The eastern Cape has a wet summer season lasting four months, between November and February, when rainfall averages 5 inches per month (125m). The winters, between May and August, are dry and cool however. As a result agapanthus species found on the eastern side of the Cape tend to do their growing in the summer and then die down in winter.
They respond to both water and food and a liquid high-potash tomato food applied every two weeks will pay dividends and don’t forget that agapanthus needs a sunny position that gets maximum daylight. The flowers, which are bee-friendly, last many weeks and they cut well. Don’t allow them to run to seed, always cut the spent flower heads off.
June just has to be roses, doesn’t it? Though Cornwall is not known for growing roses. The damp climate reeks havoc on the leaves (black spot) and flowers (balling buds, browning petals) so roses are not that popular. Saying that I have seven of my own (three inherited), two from my previous container garden and two new ones which are supposed to be disease resistant.
However, black spot is the most serious disease of roses. It is caused by a fungus, Diplocarpon rosae, which infects the leaves and greatly reduces plant vigour, the fungus is genetically very diverse and new strains arise rapidly. Unfortunately, this means that the resistance bred into new varieties usually fails to last because new strains of the fungus arise to overcome it. (Source: RHS)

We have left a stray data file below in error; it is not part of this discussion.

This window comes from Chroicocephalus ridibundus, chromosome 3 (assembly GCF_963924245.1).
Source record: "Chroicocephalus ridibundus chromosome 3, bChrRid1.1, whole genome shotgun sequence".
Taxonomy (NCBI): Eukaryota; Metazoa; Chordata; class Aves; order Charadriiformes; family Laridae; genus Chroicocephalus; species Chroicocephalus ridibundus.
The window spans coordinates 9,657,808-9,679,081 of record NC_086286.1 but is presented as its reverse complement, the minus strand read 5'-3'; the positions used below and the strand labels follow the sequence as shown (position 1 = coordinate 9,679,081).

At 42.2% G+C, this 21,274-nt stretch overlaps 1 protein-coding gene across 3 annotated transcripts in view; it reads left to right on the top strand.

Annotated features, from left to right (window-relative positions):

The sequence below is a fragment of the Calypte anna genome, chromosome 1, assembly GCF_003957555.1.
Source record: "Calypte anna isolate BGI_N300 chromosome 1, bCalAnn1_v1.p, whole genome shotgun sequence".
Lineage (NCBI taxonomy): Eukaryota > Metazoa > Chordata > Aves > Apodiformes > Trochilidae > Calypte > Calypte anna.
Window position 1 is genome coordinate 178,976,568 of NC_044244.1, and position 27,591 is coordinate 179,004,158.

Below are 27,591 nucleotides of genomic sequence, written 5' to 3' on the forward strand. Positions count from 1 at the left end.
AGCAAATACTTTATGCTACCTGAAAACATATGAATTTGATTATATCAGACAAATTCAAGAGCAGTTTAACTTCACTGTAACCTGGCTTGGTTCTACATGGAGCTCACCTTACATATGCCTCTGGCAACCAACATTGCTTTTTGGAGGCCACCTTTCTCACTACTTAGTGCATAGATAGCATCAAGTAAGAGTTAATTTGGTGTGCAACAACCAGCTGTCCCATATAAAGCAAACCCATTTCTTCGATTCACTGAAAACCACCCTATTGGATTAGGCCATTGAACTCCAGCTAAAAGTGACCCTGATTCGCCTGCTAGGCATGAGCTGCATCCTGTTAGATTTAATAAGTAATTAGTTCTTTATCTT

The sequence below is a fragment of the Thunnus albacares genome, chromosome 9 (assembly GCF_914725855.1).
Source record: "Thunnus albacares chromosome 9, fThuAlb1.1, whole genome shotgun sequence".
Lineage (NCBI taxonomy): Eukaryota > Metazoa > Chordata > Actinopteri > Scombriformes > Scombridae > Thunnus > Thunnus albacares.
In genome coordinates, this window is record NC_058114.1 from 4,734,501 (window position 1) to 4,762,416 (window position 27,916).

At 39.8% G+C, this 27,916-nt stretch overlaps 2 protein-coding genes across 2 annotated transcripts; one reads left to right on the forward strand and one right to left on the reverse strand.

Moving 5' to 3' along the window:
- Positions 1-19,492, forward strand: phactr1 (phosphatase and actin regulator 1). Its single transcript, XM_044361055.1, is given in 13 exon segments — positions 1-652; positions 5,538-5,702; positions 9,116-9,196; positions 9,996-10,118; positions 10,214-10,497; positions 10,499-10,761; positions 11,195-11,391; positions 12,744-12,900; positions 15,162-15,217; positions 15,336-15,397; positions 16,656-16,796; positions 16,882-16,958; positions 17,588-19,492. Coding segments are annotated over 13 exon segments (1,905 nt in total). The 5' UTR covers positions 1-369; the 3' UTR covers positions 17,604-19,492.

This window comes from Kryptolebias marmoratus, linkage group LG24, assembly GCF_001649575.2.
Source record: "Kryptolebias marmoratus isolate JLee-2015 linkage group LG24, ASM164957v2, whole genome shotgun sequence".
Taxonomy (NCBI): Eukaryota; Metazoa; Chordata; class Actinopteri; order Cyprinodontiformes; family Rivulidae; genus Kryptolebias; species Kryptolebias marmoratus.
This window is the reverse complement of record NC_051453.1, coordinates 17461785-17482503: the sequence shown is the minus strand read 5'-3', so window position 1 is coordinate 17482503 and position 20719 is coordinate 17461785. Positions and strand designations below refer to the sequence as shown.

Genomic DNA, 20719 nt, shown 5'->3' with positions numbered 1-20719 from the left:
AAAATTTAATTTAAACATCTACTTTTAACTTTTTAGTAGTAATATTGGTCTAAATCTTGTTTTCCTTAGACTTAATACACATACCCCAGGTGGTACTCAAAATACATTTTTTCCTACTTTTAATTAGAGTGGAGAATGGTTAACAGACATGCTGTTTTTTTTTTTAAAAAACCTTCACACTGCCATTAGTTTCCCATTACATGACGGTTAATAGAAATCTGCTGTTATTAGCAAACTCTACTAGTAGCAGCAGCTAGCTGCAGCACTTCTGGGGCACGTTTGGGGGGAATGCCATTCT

There is something quintessentially English about a rose though. Childhood memories of picking highly scented petals and soaking them in water to produce a rather brown, but fragrant ‘rose perfume’. The beautiful jewel-like colours, the silky blooms and the myriad of scents. There is nothing quite like a rose garden. In summer. In the sun.
All these images were taken at Godolphin Gardens on 19 June 2019.